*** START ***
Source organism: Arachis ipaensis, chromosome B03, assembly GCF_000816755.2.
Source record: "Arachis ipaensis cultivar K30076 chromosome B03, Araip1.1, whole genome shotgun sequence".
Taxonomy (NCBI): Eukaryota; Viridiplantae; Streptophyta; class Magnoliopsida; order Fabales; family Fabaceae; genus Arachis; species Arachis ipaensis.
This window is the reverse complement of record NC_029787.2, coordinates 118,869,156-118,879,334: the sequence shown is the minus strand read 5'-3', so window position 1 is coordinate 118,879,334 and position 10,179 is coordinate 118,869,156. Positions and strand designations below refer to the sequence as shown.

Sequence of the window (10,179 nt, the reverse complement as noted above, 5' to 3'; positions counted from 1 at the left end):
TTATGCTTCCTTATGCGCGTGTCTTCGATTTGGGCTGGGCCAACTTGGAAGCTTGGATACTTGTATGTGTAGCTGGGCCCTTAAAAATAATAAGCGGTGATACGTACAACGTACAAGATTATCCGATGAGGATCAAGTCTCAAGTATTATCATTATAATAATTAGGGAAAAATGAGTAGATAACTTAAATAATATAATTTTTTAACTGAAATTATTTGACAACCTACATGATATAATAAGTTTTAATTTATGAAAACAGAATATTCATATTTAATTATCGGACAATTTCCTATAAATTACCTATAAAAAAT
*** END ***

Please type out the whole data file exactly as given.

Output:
Source organism: Arachis ipaensis, chromosome B03, assembly GCF_000816755.2.
Source record: "Arachis ipaensis cultivar K30076 chromosome B03, Araip1.1, whole genome shotgun sequence".
Taxonomy (NCBI): Eukaryota; Viridiplantae; Streptophyta; class Magnoliopsida; order Fabales; family Fabaceae; genus Arachis; species Arachis ipaensis.
This window is the reverse complement of record NC_029787.2, coordinates 118,869,156-118,879,334: the sequence shown is the minus strand read 5'-3', so window position 1 is coordinate 118,879,334 and position 10,179 is coordinate 118,869,156. Positions and strand designations below refer to the sequence as shown.

Sequence of the window (10,179 nt, the reverse complement as noted above, 5' to 3'; positions counted from 1 at the left end):
TTATGCTTCCTTATGCGCGTGTCTTCGATTTGGGCTGGGCCAACTTGGAAGCTTGGATACTTGTATGTGTAGCTGGGCCCTTAAAAATAATAAGCGGTGATACGTACAACGTACAAGATTATCCGATGAGGATCAAGTCTCAAGTATTATCATTATAATAATTAGGGAAAAATGAGTAGATAACTTAAATAATATAATTTTTTAACTGAAATTATTTGACAACCTACATGATATAATAAGTTTTAATTTATGAAAACAGAATATTCATATTTAATTATCGGACAATTTCCTATAAATTACCTATAAAAAAT